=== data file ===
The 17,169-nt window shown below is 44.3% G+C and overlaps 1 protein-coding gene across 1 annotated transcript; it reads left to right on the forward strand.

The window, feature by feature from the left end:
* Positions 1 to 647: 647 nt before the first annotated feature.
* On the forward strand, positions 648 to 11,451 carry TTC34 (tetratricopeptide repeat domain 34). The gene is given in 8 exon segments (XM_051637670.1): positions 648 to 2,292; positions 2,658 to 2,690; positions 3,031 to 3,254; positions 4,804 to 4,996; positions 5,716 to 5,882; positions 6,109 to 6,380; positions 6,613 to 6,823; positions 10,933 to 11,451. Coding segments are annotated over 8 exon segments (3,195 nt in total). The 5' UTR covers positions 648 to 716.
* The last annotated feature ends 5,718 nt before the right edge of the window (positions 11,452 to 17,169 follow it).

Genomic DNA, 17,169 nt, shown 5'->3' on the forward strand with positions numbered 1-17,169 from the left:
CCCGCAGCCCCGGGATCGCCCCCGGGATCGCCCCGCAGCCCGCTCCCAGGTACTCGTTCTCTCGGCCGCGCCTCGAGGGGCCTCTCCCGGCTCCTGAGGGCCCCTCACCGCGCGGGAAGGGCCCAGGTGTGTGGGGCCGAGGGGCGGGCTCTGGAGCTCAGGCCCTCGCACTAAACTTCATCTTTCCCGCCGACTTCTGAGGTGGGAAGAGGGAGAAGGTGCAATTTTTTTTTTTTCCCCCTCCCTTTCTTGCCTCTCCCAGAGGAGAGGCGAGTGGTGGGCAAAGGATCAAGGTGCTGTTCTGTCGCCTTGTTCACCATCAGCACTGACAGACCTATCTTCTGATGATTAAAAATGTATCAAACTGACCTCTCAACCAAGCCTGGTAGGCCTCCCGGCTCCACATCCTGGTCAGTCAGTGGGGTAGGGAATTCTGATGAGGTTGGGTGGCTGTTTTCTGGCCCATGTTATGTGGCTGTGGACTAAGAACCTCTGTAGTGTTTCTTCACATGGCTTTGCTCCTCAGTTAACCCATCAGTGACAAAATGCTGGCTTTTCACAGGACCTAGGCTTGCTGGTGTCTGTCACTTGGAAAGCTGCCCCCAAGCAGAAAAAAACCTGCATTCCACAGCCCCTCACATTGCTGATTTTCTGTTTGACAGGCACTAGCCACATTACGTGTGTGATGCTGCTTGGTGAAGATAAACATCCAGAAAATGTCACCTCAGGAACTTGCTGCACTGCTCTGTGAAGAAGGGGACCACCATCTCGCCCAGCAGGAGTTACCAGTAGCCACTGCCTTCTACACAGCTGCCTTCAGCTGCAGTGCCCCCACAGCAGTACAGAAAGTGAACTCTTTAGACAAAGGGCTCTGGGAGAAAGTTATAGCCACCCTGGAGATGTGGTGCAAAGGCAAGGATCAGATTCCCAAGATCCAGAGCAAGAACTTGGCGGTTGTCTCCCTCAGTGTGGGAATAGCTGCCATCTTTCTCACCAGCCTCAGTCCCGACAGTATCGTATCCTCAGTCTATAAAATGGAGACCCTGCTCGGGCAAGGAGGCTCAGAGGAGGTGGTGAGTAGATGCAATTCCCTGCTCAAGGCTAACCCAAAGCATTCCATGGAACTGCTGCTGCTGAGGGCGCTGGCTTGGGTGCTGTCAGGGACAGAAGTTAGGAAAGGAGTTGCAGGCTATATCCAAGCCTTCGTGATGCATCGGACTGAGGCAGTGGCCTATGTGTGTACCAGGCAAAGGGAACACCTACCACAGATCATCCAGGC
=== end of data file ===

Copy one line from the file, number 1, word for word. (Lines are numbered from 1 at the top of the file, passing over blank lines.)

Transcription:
The 17,169-nt window shown below is 44.3% G+C and overlaps 1 protein-coding gene across 1 annotated transcript; it reads left to right on the forward strand.